Sleep Technology Skyrockets Into Popularity

Sleep Technology Skyrockets Into Popularity

Image via NYT

Image via NYT

 Pillows that track your snoozing patterns? A bed that adjusts based on how much you twist and turn? Companies are adding more technology into their products, hoping to lure customers craving a better night’s sleep.

Some specialized businesses are making gadgets that promise to measure and improve the quality of slumber, while mass-market retailers like Best Buy are offering simpler ideas like the effect different lighting can have on falling sleep. But with ever-growing options, people may find items that are getting more sophisticated — but may still not be accurate.

The interest in sleep has intensified. The number of sleep centers accredited by the American Academy of Sleep Medicine nearly tripled from 2000 to 2015, the group says. People are more likely to brag about how much they spent for a mattress than on their clothes.

It’s a big business. One of the more expensive products is Sleep Number’s 360 Smart Bed, which runs from $3,449 to $4,999. It makes adjustments based on how restless people are while they’re sleeping. The Zeeq pillow, which sells for $299 and is from bedding brand REM-Fit, monitors snoring and can gently vibrate to nudge someone into a different sleep position.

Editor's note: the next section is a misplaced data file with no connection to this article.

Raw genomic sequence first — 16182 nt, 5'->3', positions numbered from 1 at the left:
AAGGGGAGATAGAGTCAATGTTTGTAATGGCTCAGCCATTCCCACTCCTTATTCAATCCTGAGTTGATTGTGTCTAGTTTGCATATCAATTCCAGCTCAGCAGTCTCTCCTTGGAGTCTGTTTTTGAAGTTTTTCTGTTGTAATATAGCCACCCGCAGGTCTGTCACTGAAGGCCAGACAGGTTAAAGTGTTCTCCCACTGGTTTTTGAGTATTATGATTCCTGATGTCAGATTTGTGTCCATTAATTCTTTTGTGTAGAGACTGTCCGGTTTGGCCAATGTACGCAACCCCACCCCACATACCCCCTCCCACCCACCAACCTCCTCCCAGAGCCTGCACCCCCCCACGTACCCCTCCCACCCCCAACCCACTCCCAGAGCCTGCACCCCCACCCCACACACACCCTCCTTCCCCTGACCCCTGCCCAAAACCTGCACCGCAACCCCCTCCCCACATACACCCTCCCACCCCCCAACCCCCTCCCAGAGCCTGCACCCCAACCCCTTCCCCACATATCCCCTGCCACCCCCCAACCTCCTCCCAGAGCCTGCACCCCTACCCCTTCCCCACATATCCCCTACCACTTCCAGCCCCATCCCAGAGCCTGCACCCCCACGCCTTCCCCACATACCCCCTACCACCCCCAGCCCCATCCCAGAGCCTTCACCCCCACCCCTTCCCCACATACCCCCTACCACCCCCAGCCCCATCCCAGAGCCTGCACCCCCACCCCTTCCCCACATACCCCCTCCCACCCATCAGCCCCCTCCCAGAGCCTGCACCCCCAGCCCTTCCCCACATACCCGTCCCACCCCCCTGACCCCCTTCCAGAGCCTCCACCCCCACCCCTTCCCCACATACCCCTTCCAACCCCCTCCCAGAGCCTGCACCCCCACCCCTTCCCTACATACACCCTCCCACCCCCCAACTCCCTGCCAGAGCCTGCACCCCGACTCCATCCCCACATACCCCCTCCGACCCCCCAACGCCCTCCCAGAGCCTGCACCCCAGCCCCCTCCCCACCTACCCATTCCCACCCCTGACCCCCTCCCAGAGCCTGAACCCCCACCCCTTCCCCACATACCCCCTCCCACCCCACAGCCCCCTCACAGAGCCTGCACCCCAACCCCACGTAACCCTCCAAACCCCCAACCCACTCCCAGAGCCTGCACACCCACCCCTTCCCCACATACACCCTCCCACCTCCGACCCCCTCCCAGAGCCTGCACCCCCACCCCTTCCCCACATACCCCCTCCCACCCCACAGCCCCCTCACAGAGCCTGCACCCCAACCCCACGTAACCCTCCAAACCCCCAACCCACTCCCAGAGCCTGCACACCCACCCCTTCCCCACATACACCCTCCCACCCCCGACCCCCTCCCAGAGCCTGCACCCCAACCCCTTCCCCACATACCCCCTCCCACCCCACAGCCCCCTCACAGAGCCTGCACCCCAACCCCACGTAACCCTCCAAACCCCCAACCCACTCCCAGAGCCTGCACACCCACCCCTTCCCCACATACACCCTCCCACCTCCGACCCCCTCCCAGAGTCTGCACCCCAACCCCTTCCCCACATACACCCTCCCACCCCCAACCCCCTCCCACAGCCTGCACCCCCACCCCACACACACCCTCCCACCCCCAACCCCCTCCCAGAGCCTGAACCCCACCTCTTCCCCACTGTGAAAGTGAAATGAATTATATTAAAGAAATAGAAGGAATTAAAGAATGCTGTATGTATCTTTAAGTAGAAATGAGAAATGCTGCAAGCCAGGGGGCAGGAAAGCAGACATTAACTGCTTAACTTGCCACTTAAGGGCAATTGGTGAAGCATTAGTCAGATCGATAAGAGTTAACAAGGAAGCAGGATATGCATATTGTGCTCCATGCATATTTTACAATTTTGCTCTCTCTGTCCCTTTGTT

Insufficient sleep is a public health concern with more than one-third of American adults not getting enough on a regular basis. That can contribute to problems like obesity and diabetes. And a study published by the Rand Corp. put the financial loss to U.S. companies at up to $411 billion a year.

Finding solutions could be a lucrative enterprise. Earlier this year Apple Inc. bought Finland-based Beddit, which was making an app and sleep monitoring device that’s placed under the sheet on top of the mattress. The $150 sensor begins tracking when a person lies down, and analyzes data such as the portion of time someone is in bed asleep before waking up. It also monitors heart rate, temperature, movement — and even snoring.

Separate from gadgets, some stores are highlighting sounds and smells they say can help people sleep better. Longtime insomniac favorite HSN Inc. offers a $299 Nightingale Sleep System that masks indoor and outdoor noises. Best Buy has a Philips Lighting’s system that works with devices like Nest and Amazon Alexa to let people choose the colors and brightness of lights and program them to turn off at certain times or respond to the sun.

And a company called Sensorwake is launching a product in the U.S. that releases smells like fresh linen it says can help you sleep better.

If nothing worked and you’ve had a fitful night, you can at least be woken up more gently. The same company makes a $99 olfactory alarm clock, with scent options that include a strong espresso. But if you let it go for three minutes without shutting it off or hitting snooze, it’ll start making noise — good if you have a stuffy nose.

There’s plenty of both affordable and high-end options to find out how you sleep and how to sleep better.

(Story via Seattle Times)

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